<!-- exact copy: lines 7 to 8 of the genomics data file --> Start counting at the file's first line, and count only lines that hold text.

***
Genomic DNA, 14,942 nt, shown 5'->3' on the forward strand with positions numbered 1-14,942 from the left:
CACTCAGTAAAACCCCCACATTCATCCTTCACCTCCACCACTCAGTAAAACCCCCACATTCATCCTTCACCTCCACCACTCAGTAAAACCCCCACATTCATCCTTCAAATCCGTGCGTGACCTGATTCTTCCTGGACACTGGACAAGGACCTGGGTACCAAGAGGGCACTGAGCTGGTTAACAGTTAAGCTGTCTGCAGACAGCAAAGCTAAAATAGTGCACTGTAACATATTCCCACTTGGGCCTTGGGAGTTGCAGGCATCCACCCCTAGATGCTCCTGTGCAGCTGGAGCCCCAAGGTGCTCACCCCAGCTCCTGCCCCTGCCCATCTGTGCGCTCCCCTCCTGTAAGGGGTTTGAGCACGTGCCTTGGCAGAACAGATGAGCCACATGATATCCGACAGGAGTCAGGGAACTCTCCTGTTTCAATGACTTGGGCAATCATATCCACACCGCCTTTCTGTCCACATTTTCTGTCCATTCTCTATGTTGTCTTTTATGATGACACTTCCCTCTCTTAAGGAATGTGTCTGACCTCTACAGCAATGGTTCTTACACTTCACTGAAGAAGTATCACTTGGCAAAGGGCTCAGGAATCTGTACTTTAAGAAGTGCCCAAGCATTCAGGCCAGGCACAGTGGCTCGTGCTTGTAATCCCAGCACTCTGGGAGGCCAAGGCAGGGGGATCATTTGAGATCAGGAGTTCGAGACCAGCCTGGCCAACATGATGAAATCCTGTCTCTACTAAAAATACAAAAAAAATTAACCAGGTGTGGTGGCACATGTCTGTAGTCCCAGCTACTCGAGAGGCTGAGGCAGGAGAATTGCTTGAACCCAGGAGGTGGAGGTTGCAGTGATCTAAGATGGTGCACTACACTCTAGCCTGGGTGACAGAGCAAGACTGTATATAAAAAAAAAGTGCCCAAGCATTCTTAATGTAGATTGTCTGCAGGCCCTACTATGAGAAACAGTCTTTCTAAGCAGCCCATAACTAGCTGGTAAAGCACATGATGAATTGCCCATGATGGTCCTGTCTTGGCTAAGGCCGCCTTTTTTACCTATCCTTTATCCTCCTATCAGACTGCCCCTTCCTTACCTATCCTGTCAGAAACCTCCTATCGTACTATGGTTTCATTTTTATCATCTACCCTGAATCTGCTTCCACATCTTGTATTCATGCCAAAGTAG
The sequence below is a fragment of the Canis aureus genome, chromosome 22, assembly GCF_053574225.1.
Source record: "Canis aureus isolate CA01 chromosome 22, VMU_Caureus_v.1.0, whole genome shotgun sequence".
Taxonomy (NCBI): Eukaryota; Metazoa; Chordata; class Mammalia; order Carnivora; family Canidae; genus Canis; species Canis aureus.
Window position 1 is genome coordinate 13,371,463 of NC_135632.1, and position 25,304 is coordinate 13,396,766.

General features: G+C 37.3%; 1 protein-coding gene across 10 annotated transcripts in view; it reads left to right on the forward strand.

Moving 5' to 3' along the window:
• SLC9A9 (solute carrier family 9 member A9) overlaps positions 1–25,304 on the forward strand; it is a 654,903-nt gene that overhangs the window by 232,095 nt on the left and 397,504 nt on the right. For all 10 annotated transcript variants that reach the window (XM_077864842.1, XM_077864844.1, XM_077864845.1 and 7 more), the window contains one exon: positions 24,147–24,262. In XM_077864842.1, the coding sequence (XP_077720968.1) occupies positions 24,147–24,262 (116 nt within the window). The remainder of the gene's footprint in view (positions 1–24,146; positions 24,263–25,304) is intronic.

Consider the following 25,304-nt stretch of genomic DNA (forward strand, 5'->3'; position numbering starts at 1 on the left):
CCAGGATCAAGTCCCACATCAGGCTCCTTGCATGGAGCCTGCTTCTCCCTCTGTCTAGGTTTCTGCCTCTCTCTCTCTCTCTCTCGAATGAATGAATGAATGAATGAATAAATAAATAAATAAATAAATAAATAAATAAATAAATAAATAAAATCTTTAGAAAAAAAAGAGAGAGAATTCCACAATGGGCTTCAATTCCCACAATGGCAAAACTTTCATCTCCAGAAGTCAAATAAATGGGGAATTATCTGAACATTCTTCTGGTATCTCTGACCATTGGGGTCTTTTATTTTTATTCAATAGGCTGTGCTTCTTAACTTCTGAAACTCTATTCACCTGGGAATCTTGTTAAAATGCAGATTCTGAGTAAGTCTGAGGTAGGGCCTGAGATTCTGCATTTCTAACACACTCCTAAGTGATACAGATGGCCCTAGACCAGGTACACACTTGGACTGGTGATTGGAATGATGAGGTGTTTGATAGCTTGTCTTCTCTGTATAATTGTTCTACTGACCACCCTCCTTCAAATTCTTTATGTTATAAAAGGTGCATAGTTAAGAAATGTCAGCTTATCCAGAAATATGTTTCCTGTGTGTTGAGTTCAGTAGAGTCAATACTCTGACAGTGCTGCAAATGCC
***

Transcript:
General features: G+C 37.3%; 1 protein-coding gene across 10 annotated transcripts in view; it reads left to right on the forward strand.

Moving 5' to 3' along the window: